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ODOT Archaeology Environmental Services Section www. odot. state. or. us/eshtm/arch. htm
Overview • ODOT Archaeology • Laws & Regulations • Internal Processes • Coordination • Examples
Archaeology at ODOT • Currently only 6% of the state has been systematically surveyed, and yet over 45, 000 prehistoric and historic sites have been identified • ODOT currently has two archaeologists who cover the entire state Soil profile from Newberry Crater, near US 97. The light layer is 7, 700 year old Mazama tephra. • Surveys, technical reports, clearances and reviews are conducted by ODOT staff; excavation work is conducted by the Oregon State Museum of Anthropology (Uof. O) through an Intergovernmental Agreement
Why is ODOT involved? • Seven federal laws and three Oregon state laws regulate the protection of archaeological resources • It’s the right thing to do: – Tribal relationships – Stewardship responsibilities Living floor from Newberry Crater, ca. 9500 BCE
National Historic Preservation Act (NHPA), Section 106: • Requires federally funded undertakings to take into account effects to cultural resources, including archaeological resources • Specifies a process and establishes criteria by which to evaluate cultural resources Sagebrush bark sandals from Fort Rock cave, ca. 9000 BCE
State Archaeological Laws: • ORS 358. 905: Removal of archaeological material must be authorized by a permit issued through SHPO • ORS 390. 235: Specifies that no permit will be issued without approval of state agency managing public land, and appropriate Indian Tribe(s) • ORS 97. 740: Specifies penalties for disturbance of Indian graves and sacred objects; disturbance of graves including through inadvertence, must reinter at own expense
Tribal relationships: Senate Bill 770 • Codifies executive order 96 -30 • Formally acknowledges the sovereignty of Oregon’s Tribes • Specifies a government- to-government relationship with Celilo Falls, ca. 1900. Benjamin Gifford Oregon’s Tribes and agencies of the State of Oregon • Requires communication and education between state agencies and tribes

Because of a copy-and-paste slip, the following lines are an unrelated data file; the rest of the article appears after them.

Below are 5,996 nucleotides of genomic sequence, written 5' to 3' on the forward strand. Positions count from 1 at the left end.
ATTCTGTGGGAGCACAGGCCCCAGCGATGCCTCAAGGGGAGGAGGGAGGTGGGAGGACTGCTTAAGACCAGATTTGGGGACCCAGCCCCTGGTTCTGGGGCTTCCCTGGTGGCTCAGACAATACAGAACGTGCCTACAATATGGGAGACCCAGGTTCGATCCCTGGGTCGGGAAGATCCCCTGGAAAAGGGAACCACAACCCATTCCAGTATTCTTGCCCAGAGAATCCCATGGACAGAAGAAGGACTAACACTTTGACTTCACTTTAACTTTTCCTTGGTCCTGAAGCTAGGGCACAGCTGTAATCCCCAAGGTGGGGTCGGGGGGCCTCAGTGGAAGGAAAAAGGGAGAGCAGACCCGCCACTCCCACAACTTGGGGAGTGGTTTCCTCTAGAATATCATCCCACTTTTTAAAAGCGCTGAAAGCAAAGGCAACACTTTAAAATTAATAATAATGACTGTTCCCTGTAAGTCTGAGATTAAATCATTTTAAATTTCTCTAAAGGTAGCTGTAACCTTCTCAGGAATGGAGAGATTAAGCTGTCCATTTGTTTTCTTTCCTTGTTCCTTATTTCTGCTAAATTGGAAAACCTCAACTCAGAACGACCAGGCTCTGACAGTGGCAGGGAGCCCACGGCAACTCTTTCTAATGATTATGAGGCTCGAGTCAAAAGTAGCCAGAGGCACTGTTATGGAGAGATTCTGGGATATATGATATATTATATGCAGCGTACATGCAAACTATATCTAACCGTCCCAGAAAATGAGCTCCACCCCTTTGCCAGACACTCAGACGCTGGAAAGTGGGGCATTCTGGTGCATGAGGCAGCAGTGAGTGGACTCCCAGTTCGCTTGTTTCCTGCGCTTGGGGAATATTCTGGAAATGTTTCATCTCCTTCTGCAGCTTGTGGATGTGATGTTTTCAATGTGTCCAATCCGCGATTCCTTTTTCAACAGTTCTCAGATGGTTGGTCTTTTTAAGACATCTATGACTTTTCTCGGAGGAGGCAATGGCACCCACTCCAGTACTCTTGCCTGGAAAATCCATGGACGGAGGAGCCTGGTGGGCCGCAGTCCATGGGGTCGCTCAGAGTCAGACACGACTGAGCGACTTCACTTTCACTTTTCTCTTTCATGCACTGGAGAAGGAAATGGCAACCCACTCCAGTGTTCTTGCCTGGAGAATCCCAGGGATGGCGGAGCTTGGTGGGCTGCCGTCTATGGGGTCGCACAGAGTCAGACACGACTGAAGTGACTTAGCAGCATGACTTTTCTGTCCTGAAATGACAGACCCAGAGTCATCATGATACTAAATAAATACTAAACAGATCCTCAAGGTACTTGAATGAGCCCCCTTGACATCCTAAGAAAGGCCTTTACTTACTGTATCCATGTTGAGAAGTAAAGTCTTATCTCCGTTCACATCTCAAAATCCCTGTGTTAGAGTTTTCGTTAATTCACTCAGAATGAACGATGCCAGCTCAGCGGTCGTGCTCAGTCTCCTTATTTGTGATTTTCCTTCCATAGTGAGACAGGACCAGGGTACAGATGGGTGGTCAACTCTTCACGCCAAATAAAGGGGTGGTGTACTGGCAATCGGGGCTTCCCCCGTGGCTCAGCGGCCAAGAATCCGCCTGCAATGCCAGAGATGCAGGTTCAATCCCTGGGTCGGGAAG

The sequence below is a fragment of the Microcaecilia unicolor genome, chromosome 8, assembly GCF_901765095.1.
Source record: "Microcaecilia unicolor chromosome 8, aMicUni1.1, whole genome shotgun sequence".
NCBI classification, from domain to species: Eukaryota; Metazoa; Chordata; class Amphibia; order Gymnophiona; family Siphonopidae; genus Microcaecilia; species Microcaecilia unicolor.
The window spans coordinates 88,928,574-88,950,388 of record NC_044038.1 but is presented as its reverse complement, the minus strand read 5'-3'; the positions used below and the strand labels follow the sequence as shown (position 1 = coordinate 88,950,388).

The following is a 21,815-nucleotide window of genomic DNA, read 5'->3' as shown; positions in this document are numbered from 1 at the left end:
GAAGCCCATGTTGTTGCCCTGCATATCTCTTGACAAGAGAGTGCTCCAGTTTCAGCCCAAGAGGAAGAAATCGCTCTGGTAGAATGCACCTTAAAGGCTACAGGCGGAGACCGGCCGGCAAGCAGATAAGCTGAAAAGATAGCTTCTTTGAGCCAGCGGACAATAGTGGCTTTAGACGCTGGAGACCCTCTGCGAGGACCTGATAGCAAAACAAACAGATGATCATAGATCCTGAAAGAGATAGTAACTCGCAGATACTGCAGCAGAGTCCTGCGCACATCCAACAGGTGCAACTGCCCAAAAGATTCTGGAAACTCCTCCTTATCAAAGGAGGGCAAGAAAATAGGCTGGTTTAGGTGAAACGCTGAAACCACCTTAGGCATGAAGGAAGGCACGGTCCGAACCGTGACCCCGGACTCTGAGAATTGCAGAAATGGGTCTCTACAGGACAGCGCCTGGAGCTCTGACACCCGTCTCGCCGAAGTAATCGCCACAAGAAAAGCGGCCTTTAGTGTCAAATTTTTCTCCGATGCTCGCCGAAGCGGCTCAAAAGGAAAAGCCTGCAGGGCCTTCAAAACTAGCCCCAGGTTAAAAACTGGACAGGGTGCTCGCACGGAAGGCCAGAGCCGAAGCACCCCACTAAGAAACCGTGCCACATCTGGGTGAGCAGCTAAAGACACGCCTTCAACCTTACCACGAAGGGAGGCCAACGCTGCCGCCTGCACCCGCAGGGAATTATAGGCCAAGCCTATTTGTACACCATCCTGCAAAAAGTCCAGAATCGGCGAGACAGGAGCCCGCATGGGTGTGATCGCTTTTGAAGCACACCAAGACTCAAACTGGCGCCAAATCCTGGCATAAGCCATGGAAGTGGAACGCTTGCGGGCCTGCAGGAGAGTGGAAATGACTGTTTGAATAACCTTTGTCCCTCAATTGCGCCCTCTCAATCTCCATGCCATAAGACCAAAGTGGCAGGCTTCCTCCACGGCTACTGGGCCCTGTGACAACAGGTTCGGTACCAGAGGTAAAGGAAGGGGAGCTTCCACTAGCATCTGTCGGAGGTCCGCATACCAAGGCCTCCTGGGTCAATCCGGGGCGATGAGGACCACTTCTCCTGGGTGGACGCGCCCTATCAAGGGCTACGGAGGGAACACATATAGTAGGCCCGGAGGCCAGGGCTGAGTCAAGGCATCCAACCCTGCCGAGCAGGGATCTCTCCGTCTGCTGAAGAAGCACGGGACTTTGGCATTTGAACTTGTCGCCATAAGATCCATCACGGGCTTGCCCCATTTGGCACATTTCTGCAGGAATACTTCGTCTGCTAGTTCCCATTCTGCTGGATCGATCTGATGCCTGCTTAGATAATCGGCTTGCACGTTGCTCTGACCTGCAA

SB 770: ODOT Processes • Quarterly update meetings are held with five of Oregon’s Tribes, and close coordination occurs with remaining Tribes on an asneeded basis • ODOT staff and management are members of executive order 96 -30 cultural resource and economic development cluster committees Camas oven at the Mill Creek site, I-5 interchange, Salem • Environmental Services is partnering with the Grand Ronde Tribes’ cultural resources staff on developing a state-wide agency training program
Stewardship and Government-to. Government Relationships • Coordination and positive relationships with Oregon’s Tribes are critical for success of projects involving archaeological resources • Regulations consider a resource’s information potential; prehistoric sites possess a cultural significance for the Tribes that transcends information value • Tribes view natural resources as cultural resources. Coordination on environmental work ensures positive working relationships
Internal Processes • ODOT archaeology staff are involved early in project development, and continue outreach and coordination with maintenance staff • Protective measures help avoid resource conflicts and minimize project costs Petroglyph-Pictograph, Cascadia Cave, OR 20 • New specifications for the protection of cultural sites facilitate regulatory and Tribal concurrence
Potential range of impacts: Ground disturbance: – Staging of equipment and material, material sources – Embankment – Guardrail installation/flaring – Culvert extensions, etc.
Protective Measures: No work zones • Cost: in most circumstances no work zones satisfy federal regulations and Tribal concerns without further cost, time • Visibility: demonstrates ODOT’s commitment to protecting sensitive areas to Tribes and Regulators
Protective Measures: Specifications 00170. 51: Protection of Cultural Sites • Lists federal and state laws that address protection of cultural resources on the job • Details protective measures to maintain and consequences of disturbance • Streamlines the process for regulatory buy-off
Inter-agency coordination • Memorandum of Understanding under development with the Forest Service • Programmatic Agreement with State Historic Preservation Office (SHPO) • Intergovernmental Agreement with the University of Oregon Dr. Dennis Jenkins (Uof. O) exposing stone tools in pre-Mazama sediments at Paulina Lake Site.
Example: Hood River - Mosier, Historic Columbia River Highway Rehabilitation of HCRH near Mosier Twin Tunnels • • Close collaboration with Confederated Tribes of Warm Springs, State Parks, and the State Historic Preservation Office West Portal, Mosier twin tunnels ca. 1935
Example: Hood River - Mosier, Historic Columbia River Highway • Project avoided resource through collaboration and willingness to explore design options • ODOT, Warm Springs and State Parks have been recognized both state-wide and nationally for their collaborative efforts in protecting the Mosier Mounds Site, Wasco County resource • Currently developing nomination to the National Register of Historic Places, with support from the Warm Springs and Yakama Tribes.
Contacts: Hal Gard, RPA Environmental Services Office: (503) 986 -3508 Cell: (503) 551 -1611 Kirsten Anderson, RPA Environmental Services Office: (503) 986 -3512 Cell: (503) 508 -6707 www. odot. state. or. us/eshtm/arch. htm